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CPSI Share                                                  
10/18/2016 6:00 PM

In the United States, great advances have been made in medication safety where strategies have been put in place for preventing errors, like not using dangerous abbreviations and identifying high alert drugs that are most likely to injure someone when they are used in error.

More than 90 per cent of hospitals are barcoded and are using computerized prescribing and bedside barcode scanning, where the doctor's orders are computerized. When the pharmacy dispenses the drug, it is labelled with a barcode. If the incorrect drug is scanned, there is an alert. The nurse or pharmacist on dispensing, and the nurse when administering get notified that there is something wrong, specifically, it is the wrong drug or dose for that patient. The use of bedside barcode scanning ensures that the right drug is being given to the right patient, at the right time.

"We have had very positive outcomes with manufacturers and regulators in terms of understanding that drug naming, labelling, and packaging is important," says Michael Cohen, President, Institute for Safe Medication Practices (ISMP). "Going forward we need to improve upon the availability of ready-to-use pharmaceuticals, like syringes or pre-mixed IV solutions, for institutional use in acute care hospitals. That in itself would address a lot of the errors we are seeing in our reporting programs in the United States, Canada and other places as well."

Technology is at the forefront across the United States, where infusion pumps are smart pumps used by and large in almost all hospitals. The smart pumps contain a library of drugs and the concentrations that are available for use in the hospital. When a patient needs an infusion, the nurse will look at the label to confirm it is the right drug, then put the IV tubing into it, hang it on an IV pole, attach the IV to a pump and push a button to start the infusion; the rate of the infusion is selected. Based on the concentration of the solution, the library knows how much drug is in each ml of solution. If a tenfold increase or decrease is accidentally ordered as an example, an alert is generated. In some cases it is a hard stop and you can't undo, or infuse anything without checking it out.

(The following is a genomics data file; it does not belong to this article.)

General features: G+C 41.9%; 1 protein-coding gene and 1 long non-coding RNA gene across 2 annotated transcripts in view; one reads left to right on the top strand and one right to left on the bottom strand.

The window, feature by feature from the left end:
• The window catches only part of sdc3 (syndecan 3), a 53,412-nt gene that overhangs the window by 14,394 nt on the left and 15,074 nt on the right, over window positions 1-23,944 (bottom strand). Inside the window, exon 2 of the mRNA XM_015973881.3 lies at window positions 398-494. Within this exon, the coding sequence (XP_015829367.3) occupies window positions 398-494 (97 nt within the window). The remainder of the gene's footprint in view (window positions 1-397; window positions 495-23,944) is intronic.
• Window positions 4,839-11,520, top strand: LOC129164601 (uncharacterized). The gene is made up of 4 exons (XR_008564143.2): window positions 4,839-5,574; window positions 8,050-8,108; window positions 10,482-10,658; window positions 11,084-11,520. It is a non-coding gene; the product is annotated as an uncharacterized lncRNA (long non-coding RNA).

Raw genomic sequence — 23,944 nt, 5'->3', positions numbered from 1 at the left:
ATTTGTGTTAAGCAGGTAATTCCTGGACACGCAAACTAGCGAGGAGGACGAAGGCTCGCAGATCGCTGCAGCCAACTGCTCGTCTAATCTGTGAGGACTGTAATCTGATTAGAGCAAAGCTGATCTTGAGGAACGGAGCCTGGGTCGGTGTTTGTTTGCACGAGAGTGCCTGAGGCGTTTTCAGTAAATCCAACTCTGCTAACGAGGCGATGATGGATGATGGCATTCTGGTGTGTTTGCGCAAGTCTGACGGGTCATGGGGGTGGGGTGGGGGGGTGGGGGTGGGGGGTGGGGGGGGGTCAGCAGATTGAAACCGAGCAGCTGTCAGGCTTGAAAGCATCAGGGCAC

ISMP has been funded by the US Food Drug Administration (FDA) to develop a self-assessment tool for high alert drugs. The tool includes prevention strategies for each pharmaceutical that will allow hospitals to assess where they are in implementing each of the strategies. They will be able to compare themselves to each of the participating hospitals in a variety of demographic categories across the country.

"There are a lot of different things that can go wrong with medications, but we have done a good job with identifying them and applying prevention strategies," says Michael Cohen. "We are not perfect. Sometimes the system fails and they get through."

Michael Cohen, along with David U and Dr. Michael Hamilton from ISMP Canada, are members of the World Health Organization (WHO) Global Patient Safety Challenge on Medication Safety, Medicines Working Group. They are proposing solutions that address many of the obstacles the world faces today to ensure the safety of medication practices. The work will be launched in the first quarter of 2017.